Honey Harper


Image of Honey Harper - Starmaker

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Born William Fussell in 1989 in Adel, Georgia (a small town near the Okefenokee Swamp) Harper’s family quickly relocated to Hollywood, Florida where he immersed himself in the arts more readily available in southern Florida: disco and country music. His father was an Elvis impersonator who introduced him to Waylon Jennings, Patsy Cline and Hank Williams and his mother watched ‘Grease’ with him every month introducing him to his lifelong style icon, Olivia Newton John. At the age of 10, Harper’s family returned to Georgia, this time to the suburbs of Atlanta, where he would spend his teenage years performing in both church choirs and punk bands. On the day of his eighteenth birthday, Harper left home, beginning his journey to become the Starmaker celebrated in his album’s title.

The name ‘Starmaker’ is inspired by the Joni Mitchell classic ‘Free Man in Paris’, which is an ode to the stresses of having to play the game of the music industry. Co- written with his wife, Alana Pagnutti, the album is not a commentary on Mitchell’s words but it explores similar ideas about fame, fortune and failure. “I'm the starmaker,” he offers. “These songs are primarily about my journey to create them. The album as a whole, is about my relationship with my wife and loved ones in the search of this success and fame.”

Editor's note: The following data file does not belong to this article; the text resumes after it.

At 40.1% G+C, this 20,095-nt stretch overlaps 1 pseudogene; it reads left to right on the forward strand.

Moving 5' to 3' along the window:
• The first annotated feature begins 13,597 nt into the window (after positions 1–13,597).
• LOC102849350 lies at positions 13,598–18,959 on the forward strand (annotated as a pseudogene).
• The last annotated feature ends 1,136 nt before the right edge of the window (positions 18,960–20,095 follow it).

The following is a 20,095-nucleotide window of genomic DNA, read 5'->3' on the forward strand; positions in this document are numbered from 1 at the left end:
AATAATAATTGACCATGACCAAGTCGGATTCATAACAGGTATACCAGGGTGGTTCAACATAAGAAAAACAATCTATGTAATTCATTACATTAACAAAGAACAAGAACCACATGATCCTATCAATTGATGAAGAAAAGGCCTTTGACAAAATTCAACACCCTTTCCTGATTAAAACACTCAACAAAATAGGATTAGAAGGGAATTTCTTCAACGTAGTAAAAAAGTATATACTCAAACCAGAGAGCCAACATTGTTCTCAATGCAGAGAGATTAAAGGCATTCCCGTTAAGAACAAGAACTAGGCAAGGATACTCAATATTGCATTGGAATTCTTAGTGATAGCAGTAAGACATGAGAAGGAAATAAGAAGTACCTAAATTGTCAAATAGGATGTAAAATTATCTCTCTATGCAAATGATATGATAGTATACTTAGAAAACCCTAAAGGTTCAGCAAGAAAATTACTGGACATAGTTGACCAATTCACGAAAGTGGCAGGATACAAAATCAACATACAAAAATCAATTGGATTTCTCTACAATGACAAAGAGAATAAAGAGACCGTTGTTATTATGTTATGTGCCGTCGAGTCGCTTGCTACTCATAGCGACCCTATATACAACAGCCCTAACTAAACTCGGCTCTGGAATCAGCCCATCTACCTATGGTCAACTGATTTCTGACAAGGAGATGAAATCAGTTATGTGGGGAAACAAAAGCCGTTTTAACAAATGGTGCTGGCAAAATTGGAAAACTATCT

The majority of songs on ‘Starmaker’ embrace contradictions and dichotomies in both subject matter and style. Love and sadness, melancholia and happiness, success and failure, come in and out of focus. ‘Something Relative’ is an elegantly simple ballad about a friend of Harper’s that died of an overdose. The sparse picked guitar contrasts the flowing, melodic strings as Harper hopefully sings about his lost friend. ‘Tomorrow Never Comes’, a Big Star meets The Eagles turned Krautrock instant classic, speaks to the early days of Harper and his wife’s long-distance relationship; the happiness of finding someone you love tarnished by the eventuality of having to say goodbye. In Dido Building Carthage, a tragic story of love and suicide is contrasted with the hope of building a new empire. The juxtaposition is mirrored in the surface of Tuner’s painting where classically-painted figures appear and simultaneously fade into a looser, more abstract handling of the landscape.


Green Shadows
In Light Of Us
The Day It Rained Forever
Something Relative
Tired Tower
Suzuki Dreams
Vaguely Satisfied
Someone Else’s Dream
Tomorrow Never Comes
Strawberry Lite

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